But what if we focus on the 80%, how would we do our gatherings differently? Let me propose this line of thinking passionately. [My cadre in the kingdom - Todd Proctor has been very helpful in this regard]:
  • The Welcoming Team [from parking lot to the door, from ushers to coffee servers] are to be stirred to see their role in bringing people to faith in Jesus - they are the gate keepers of the kingdom, the line of first contact - with authenticity and true affection, they are to love guests to the gathering,
  • The Worship needs to be far more unchurched sensitive. The believer worships every day. They are found in His presence whether in the car or in the bedroom. To now be sensitive to others are acts of missionary sensitivity not compromise. The unchurched do not worship. To be sensitive to them is to honor them and acknowledge their presence informally. An hour of endless 'worship', one song after the other, may bless the believer but lose the unchurched even before the word is preached.
  • The Songs selection is always of important consideration. There are those that are current and prophetic to the communities journey. There are those that are strong in theology and substance. All of this is good. But by considering the unchurched may I propose that we front load the gathering with a short set, especially of hymns, ancient and modern. The postmodern mind delights in feeling connected to the ancient. The unchurched understand there will be hymns - even if they have only seen it in Mr Bean or Will and Kate's wedding. The rear book end of the gathering, can be far more spacious and exploratory. It is a response to the word preached. It can have elements of reflection and mediation - with breaking of bread being very empowering. This way we can get in both the ancient and the Spirit led spontaneous without losing the guest. Dear elder, stand at the back of you gatherings and I suspect you will be surprised at how different it is back there.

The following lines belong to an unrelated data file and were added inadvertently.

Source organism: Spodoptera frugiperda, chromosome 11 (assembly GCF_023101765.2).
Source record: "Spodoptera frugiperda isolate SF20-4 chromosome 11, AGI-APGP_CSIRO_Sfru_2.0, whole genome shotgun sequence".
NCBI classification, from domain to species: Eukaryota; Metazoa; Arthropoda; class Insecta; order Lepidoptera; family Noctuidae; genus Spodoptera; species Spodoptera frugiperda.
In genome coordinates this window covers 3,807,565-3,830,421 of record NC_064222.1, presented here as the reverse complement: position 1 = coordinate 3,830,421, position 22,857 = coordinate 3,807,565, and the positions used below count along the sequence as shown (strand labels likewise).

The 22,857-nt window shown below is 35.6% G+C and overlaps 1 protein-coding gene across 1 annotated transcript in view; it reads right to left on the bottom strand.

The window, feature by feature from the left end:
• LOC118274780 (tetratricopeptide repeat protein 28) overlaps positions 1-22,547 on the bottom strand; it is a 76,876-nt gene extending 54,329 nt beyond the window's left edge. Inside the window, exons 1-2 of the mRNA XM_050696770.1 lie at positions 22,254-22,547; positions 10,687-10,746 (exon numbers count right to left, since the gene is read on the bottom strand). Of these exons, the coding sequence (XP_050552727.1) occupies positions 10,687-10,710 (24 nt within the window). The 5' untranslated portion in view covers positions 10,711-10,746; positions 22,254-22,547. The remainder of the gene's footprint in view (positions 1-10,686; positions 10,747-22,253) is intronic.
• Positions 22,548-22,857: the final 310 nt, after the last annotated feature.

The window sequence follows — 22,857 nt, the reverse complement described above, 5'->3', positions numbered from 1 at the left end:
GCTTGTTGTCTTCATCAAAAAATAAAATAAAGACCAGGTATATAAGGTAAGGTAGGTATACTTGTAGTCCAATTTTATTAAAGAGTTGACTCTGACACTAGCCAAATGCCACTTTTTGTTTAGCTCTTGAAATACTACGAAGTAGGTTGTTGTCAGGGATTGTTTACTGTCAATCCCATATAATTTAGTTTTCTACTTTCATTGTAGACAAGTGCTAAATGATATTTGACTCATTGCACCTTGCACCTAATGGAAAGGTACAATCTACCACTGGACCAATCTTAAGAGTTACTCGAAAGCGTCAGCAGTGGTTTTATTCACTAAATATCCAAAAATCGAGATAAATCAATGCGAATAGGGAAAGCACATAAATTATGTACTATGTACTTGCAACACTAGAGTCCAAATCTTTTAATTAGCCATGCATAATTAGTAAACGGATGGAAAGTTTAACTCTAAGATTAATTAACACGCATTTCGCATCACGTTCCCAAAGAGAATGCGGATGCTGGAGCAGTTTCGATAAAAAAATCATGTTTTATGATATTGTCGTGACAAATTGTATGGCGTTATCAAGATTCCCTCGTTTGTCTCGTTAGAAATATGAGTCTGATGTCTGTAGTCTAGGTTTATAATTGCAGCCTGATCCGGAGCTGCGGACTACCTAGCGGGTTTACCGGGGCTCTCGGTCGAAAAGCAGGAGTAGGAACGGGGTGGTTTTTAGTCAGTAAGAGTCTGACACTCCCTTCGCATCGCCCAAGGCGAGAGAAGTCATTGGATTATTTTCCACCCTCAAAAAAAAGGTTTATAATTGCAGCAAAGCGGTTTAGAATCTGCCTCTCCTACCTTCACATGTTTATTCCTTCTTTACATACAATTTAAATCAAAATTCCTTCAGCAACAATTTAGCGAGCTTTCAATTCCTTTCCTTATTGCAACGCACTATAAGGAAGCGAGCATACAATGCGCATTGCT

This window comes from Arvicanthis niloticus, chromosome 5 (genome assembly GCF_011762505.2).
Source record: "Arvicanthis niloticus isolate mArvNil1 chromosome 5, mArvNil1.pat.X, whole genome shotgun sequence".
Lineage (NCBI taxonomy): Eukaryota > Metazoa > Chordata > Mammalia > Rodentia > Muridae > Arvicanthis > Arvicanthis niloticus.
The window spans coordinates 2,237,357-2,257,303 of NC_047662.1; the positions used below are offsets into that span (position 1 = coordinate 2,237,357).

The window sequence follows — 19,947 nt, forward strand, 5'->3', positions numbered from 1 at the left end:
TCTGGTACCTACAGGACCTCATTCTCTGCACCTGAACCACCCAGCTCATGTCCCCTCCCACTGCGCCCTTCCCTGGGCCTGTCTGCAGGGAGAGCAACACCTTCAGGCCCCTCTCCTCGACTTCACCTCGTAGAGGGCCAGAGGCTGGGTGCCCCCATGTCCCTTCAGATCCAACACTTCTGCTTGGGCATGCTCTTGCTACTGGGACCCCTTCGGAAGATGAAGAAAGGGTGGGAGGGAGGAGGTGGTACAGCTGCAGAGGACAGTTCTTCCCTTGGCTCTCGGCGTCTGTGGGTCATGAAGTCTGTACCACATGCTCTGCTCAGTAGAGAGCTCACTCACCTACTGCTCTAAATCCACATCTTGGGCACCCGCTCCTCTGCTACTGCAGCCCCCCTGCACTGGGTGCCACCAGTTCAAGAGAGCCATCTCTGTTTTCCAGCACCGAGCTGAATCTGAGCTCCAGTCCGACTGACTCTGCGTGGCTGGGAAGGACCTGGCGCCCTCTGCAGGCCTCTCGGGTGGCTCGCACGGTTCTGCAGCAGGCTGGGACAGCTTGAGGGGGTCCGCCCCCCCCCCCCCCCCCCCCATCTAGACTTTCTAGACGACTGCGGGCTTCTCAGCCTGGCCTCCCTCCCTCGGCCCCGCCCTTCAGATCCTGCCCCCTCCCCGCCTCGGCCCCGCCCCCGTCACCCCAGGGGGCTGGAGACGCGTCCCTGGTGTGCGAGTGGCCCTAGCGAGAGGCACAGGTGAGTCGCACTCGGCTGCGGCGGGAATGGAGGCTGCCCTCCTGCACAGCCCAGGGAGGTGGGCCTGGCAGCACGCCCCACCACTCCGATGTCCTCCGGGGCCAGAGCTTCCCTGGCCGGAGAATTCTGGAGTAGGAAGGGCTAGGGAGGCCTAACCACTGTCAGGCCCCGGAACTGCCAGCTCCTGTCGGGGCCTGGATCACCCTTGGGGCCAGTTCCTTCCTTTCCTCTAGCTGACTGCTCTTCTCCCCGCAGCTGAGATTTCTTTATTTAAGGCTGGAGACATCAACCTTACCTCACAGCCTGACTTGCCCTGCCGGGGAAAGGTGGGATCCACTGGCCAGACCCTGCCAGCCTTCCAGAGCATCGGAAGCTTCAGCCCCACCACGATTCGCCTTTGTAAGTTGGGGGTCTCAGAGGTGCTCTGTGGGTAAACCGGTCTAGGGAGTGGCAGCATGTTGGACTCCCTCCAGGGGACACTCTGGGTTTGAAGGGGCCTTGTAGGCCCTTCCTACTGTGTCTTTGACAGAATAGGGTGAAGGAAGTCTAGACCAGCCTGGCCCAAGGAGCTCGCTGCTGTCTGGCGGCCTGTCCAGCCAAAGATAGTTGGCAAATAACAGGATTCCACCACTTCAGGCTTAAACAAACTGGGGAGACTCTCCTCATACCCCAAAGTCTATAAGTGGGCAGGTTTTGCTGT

• The Announcements are community times - each person who speaks, let them introduce themselves, so the unchurched may know who they are and why they are doing what they are doing. Let the announcers be good at their task both in cultural sensitivity as well as effective communication. A moment to celebrate the ordinary believer is a moment well spent.